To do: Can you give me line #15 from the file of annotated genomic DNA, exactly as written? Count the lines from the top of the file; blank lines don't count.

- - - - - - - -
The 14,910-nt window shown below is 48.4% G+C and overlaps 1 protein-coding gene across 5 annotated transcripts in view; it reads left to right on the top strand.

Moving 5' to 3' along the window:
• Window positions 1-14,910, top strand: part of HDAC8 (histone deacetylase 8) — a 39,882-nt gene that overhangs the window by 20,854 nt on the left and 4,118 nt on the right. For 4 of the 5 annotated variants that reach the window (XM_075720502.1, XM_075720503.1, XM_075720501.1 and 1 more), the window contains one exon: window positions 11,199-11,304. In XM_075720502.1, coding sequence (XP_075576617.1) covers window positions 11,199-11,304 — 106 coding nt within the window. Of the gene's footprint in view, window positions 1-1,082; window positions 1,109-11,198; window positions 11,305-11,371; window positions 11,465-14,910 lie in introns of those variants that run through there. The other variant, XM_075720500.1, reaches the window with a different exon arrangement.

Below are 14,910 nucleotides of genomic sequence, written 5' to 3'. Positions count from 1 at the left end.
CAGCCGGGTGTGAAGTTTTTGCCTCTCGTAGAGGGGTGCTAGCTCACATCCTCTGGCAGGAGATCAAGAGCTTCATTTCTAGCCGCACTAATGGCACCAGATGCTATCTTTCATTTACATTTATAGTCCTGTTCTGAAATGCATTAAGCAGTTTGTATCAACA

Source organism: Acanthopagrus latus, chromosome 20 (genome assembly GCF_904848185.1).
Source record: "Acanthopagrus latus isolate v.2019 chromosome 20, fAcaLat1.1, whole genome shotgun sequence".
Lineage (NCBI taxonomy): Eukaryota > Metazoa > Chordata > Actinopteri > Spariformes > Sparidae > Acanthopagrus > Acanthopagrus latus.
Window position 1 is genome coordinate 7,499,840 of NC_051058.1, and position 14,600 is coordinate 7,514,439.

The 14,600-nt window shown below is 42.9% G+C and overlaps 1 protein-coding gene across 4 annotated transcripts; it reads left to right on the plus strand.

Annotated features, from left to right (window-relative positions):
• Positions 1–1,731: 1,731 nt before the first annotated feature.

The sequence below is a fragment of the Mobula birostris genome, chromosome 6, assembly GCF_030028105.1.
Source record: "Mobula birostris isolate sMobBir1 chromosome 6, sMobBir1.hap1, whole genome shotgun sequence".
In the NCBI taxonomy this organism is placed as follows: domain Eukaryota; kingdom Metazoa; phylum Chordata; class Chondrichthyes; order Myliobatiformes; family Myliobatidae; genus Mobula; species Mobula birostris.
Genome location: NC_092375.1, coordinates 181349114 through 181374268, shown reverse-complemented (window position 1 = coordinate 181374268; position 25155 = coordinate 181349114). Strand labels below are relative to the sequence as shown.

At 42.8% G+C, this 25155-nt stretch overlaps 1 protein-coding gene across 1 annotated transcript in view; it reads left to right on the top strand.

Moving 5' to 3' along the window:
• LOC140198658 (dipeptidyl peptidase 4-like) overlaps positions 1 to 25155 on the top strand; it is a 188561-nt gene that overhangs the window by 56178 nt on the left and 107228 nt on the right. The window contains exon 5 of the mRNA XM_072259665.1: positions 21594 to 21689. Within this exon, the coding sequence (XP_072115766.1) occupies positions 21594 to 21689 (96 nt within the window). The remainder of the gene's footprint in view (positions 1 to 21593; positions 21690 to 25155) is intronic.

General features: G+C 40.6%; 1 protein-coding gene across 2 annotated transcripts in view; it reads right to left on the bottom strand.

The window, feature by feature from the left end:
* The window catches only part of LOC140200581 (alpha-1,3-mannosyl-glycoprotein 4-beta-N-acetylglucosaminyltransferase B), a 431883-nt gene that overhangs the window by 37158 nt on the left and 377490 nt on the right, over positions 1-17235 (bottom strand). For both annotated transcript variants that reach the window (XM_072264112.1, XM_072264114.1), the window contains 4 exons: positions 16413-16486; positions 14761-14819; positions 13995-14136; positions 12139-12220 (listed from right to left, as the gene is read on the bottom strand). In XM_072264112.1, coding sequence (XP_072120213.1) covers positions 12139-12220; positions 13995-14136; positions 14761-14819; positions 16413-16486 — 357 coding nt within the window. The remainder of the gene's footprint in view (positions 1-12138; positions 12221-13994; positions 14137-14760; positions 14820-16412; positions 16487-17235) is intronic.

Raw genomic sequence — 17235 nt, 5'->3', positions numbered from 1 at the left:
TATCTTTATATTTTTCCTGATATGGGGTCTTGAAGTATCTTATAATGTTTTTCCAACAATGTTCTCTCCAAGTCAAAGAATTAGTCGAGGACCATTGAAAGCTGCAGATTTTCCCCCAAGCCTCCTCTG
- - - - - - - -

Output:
In the NCBI taxonomy this organism is placed as follows: domain Eukaryota; kingdom Metazoa; phylum Chordata; class Chondrichthyes; order Myliobatiformes; family Myliobatidae; genus Mobula; species Mobula birostris.